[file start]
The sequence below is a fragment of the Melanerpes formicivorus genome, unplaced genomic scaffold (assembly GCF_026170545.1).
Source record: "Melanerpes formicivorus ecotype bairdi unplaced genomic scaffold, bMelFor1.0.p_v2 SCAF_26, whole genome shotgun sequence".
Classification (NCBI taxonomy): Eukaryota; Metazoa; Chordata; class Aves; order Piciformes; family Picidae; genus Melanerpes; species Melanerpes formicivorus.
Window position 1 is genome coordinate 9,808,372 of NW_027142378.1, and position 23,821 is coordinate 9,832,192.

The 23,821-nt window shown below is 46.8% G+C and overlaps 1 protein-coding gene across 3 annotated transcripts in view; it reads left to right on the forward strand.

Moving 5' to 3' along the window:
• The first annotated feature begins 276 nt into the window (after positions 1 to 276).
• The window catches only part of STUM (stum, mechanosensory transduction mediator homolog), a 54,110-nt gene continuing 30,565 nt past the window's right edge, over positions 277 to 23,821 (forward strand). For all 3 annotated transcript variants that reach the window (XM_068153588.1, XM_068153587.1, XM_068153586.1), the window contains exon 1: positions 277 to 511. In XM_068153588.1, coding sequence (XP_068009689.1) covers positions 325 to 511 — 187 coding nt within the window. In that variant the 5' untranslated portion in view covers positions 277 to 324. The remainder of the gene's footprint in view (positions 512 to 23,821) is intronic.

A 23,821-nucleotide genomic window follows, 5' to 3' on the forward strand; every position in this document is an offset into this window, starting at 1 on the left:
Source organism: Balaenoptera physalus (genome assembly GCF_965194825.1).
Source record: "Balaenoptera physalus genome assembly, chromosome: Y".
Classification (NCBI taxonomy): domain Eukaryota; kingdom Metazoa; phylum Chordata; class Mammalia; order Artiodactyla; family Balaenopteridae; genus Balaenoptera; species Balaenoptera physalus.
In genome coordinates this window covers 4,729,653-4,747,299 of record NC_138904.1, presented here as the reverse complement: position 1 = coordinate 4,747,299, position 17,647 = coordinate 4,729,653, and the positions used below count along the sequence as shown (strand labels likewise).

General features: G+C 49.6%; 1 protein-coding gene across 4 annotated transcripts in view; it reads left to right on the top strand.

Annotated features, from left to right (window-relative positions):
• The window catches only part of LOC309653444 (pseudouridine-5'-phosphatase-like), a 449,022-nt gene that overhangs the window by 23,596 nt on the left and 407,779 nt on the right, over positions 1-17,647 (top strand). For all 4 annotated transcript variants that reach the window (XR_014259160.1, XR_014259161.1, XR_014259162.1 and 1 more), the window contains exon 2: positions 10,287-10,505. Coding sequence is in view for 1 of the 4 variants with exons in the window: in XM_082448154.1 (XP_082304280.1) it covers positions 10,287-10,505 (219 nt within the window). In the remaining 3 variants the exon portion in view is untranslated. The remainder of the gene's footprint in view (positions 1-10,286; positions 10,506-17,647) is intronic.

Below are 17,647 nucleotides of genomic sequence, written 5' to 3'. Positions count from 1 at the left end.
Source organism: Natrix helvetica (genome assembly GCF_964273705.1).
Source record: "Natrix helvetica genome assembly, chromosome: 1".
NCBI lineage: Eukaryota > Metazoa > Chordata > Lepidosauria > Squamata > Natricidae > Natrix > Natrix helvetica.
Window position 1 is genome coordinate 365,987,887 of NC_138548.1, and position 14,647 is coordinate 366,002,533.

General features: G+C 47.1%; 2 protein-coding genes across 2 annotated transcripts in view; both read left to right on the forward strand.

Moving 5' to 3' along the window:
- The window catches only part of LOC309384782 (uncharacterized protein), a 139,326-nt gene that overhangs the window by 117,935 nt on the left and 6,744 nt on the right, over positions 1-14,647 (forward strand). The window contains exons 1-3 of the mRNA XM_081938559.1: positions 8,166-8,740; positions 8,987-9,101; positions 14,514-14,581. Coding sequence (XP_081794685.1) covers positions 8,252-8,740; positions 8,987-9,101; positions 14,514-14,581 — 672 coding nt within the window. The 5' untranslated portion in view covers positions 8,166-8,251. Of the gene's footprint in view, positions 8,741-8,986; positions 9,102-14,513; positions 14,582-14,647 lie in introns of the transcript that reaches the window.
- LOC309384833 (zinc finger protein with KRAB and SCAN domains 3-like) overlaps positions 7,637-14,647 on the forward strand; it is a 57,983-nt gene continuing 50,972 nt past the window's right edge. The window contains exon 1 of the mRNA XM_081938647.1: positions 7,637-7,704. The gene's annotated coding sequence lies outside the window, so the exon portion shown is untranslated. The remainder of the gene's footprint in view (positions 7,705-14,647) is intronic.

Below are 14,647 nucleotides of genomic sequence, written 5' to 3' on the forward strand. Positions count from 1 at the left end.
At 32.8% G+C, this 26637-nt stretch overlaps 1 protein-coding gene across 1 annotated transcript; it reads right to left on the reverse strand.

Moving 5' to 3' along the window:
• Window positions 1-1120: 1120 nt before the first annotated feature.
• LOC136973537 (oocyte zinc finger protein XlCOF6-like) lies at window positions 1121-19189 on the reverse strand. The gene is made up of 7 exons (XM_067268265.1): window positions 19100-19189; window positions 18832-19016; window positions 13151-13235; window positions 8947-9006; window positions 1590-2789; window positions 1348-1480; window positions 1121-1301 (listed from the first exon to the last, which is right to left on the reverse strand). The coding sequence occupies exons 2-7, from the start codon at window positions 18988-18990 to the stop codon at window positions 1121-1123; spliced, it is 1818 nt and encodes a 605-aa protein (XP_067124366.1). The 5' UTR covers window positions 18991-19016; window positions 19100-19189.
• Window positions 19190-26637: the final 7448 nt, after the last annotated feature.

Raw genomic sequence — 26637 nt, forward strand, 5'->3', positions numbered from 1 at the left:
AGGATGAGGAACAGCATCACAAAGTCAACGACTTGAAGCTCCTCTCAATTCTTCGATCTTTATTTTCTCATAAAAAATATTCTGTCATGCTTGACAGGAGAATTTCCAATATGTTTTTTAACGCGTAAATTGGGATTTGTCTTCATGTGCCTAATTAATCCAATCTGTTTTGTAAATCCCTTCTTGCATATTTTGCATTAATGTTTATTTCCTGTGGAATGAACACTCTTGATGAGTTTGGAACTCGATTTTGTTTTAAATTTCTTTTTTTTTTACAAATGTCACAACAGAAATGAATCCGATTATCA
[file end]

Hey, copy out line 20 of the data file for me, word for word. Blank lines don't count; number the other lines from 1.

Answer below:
NCBI lineage: Eukaryota > Metazoa > Chordata > Lepidosauria > Squamata > Natricidae > Natrix > Natrix helvetica.